Saro Thiruppathy runs through the reasons for the latest spat between the US and UNESCO

When the US informed the world that it was pulling out of UNESCO next year, many may have echoed my own thoughts: “So what’s new?” US President Donald Trump is forever withdrawing from agreements like the Paris Agreement and the Trans-Pacific Partnership (TPP), and threatening to pull out from others like NAFTA and the Iran nuclear deal.

The President of the Council on Foreign Relations Richard Haass has termed this phenomenon the ‘withdrawal doctrine.’

While other countries have quit many organisations in protest, the US is the biggest quitter. In addition to these agreements, it pulled out of Interpol in 1950 for eight years, and the ILO from (1977 to 1980) and the International Criminal Court in 2002.

The fact that Uncle Sam’s credibility is disappearing at a rate of knots doesn’t seem to faze the world’s only superpower, which is seemingly trying hard to withdraw into itself in the light of its president’s bid to ‘make America great again’ – by alienating pretty much every nation on the planet.

ONGOING SAGA Getting back to the UNESCO issue, this is in fact a saga that began in 1942 during World War II.

During the Conference of Allied Ministers of Education (CAME), participants were engaged in developing ways of reconstructing education in the world following the end of the war. It was this endeavour that resulted in a future conference in London in November 1945 to establish an education and cultural organisation.

At the time, the UN was yet in its early days and the 44 participating countries decided to form UNESCO. By the time the conference concluded, 37 of the participating nations had agreed on the constitution of the UN body. The preamble to the constitution declares that “since wars begin in the minds of men, it is in the minds of men that the defences of peace must be constructed.”

The founding members decided that UNESCO would promote a culture of peace, establish an ‘intellectual and moral solidarity of mankind,’ and prevent another world war. UNESCO formally came into force on 4 November 1946 and 71 years later, it boasts a membership of 195 members.

CORE MISSION Although best-known for its declaration of World Heritage Sites, UNESCO’s core mission is to act as an anti-extremist organisation. Among its many key programmes is conducting genocide awareness, non-discrimination and ethnic tolerance using the example of the genocide of Jews during the Holocaust.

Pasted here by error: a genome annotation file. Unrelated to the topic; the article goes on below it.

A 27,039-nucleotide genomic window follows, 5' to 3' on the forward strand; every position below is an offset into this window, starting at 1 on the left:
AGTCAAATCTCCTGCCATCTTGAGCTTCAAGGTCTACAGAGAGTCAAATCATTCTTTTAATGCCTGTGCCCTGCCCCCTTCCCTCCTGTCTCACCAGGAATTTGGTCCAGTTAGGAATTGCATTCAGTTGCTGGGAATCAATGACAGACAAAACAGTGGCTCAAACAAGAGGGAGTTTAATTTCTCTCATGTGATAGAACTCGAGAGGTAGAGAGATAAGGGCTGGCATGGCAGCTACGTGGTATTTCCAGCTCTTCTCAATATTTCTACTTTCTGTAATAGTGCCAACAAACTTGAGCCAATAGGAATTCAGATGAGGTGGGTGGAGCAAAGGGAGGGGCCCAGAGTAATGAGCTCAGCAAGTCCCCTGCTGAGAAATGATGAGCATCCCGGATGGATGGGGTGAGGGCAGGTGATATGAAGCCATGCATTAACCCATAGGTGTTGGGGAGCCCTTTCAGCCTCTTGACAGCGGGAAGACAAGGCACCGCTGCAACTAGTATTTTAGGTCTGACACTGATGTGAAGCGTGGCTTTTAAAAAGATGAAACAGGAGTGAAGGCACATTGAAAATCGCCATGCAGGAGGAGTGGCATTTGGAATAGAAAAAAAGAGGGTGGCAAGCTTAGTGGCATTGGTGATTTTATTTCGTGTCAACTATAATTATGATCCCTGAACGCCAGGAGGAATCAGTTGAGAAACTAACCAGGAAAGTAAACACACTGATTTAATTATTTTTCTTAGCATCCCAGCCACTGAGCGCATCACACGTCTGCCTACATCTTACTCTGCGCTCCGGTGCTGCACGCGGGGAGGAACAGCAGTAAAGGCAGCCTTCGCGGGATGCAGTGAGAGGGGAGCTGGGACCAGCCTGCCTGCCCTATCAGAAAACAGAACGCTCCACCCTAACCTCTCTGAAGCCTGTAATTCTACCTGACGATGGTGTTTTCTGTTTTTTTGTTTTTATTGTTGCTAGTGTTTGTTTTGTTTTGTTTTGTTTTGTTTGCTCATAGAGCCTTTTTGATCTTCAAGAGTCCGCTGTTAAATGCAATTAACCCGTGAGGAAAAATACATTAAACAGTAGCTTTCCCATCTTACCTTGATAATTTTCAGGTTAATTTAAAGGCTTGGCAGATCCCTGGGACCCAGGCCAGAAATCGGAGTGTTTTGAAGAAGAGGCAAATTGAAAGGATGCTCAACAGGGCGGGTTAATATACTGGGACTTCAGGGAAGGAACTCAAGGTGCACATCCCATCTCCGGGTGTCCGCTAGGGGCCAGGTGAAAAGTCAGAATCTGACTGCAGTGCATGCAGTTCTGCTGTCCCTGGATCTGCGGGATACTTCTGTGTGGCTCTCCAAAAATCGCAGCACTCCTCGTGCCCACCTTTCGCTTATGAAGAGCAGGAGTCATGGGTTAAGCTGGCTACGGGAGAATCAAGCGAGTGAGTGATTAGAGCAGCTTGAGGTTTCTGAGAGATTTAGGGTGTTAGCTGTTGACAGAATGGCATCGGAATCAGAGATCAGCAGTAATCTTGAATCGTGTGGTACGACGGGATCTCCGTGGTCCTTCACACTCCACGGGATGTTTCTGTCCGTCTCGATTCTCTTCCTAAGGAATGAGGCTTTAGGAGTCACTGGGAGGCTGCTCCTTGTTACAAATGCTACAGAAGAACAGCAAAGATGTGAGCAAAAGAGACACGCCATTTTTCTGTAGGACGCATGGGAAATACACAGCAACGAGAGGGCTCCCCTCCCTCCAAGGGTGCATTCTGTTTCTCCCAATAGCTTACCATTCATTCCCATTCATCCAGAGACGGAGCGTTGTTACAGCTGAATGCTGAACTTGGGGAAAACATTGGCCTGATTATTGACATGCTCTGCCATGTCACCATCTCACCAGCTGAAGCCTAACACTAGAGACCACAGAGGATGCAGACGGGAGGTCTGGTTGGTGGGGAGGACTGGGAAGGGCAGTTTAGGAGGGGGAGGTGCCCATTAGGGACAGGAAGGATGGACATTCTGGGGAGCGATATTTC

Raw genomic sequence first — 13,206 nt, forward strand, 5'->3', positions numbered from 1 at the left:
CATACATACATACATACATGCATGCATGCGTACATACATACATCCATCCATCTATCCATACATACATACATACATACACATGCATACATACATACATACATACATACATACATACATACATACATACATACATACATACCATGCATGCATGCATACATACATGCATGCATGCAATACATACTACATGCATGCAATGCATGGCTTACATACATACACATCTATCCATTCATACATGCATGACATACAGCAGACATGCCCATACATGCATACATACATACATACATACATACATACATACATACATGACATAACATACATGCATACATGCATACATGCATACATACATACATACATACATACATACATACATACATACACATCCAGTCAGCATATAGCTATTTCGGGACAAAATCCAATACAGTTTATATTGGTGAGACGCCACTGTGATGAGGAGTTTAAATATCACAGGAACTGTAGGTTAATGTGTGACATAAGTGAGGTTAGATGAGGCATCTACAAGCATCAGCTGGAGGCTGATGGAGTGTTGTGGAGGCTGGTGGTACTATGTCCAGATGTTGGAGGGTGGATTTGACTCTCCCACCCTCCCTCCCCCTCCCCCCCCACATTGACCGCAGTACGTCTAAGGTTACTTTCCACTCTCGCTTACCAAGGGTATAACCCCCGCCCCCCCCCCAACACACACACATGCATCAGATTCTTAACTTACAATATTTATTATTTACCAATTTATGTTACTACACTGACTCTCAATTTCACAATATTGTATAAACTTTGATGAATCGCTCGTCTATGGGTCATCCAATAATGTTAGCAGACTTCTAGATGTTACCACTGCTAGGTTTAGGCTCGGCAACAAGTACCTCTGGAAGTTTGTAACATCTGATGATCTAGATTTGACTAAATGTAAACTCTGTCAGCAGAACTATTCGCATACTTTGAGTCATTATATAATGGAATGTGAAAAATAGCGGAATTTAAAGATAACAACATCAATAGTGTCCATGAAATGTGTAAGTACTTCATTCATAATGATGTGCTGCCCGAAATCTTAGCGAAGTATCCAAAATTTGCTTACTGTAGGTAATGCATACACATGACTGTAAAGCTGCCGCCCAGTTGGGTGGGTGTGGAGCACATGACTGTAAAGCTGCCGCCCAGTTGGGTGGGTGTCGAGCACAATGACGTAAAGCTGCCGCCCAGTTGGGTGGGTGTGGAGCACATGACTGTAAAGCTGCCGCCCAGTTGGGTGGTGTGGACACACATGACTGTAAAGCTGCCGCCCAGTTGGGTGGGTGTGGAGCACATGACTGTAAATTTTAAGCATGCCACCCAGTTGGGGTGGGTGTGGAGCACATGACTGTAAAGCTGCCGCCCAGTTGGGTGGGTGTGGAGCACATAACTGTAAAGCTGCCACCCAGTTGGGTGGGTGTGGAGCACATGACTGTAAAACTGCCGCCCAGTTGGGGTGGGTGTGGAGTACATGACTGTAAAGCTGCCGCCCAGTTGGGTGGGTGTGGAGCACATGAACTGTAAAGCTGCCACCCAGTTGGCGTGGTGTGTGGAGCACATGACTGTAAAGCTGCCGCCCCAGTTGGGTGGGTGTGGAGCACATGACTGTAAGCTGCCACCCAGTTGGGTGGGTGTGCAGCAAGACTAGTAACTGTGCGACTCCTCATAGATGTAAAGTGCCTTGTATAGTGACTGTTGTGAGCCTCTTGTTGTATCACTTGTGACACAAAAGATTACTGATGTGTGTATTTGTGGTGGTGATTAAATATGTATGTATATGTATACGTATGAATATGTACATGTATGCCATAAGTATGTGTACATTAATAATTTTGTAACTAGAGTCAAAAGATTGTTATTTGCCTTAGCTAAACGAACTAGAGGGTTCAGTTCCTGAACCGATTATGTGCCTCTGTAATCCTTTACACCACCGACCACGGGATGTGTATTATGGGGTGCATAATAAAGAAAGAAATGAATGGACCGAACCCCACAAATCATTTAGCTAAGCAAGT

In fairness to the Trump administration, this isn’t the first time that relations between the US and UNESCO have soured. Their association took a hit in December 1984 when (during the tenure of President Ronald Reagan) the US formally ended 38 years’ association with UNESCO citing politicisation, pro-Soviet bias and financial irresponsibility.

Further, the US was at odds with Director General Amadou-Mahtar M’Bow under whose stewardship UNESCO was promoting a ‘new world information order,’ which the Western media considered a threat.

In a change of heart (which took 18 years in the making) however, the George W. Bush administration in 2002 decided that the US would rejoin UNESCO, and it seemed like all was going well for the newlyweds the second time around.

But trouble was waiting around the corner when in 2011, the irrepressible UN body voted overwhelmingly to admit Palestine as a member state. Before the ink was even dry, UNESCO’s decision had triggered a US law that cut funding to any organisation that recognised an independent Palestine.

America’s yearly financial contribution at the time was US$ 80 million – that’s 22 percent of UNESCO’s annual budget. So when the US continuously failed to meet is financial obligations to UNESCO, the UN agency suspended its voting rights
in 2013.

This meant that in reality, the United States has not been active for some time and the Trump administration is only legitimising the parting of ways.

LAST STRAW? However, the straw that broke the camel’s back was UNESCO’s decision in July to recognise the old city of Hebron in the West Bank as a Palestinian World Heritage Site. As one would imagine, Israel was apoplectic and tried furiously to derail the UNESCO ruling.

Hebron includes a holy site known to Muslims as the Sanctuary of Abraham (Ibrahimi mosque) and to the Jews as the Cave of the Patriarchs.

UNESCO’s ruling also put Hebron on its ‘danger list,’ which allows the allocation
of urgent World Heritage Fund assistance. Hebron has a population of a few hundred Jewish settlers who live under heavy Israel military protection in the middle of a Palestinian population of around 200,000 souls.

In a press release, US Ambassador to the UN Nikki Haley delivered a scathing attack on the UN agency: “The UNESCO vote on Hebron is tragic on several levels. It represents an affront to history. It undermines the trust that is needed for the Israeli-Palestinian peace process to be successful… Today’s vote does no one any good and causes much harm.”

HEFTY TAB But beneath all the huffing and puffing on behalf of its best pal Israel is arguably a more practical reason for the US to quit UNESCO, and that is because it currently owes US$ 550 million in dues. By December next year, the tab will surpass 600 million dollars.

So it seems that Secretary of State Rex Tillerson’s plan is to check out without settling the tab – and thereby exacerbate the loss of credibility that the US is experiencing across the globe.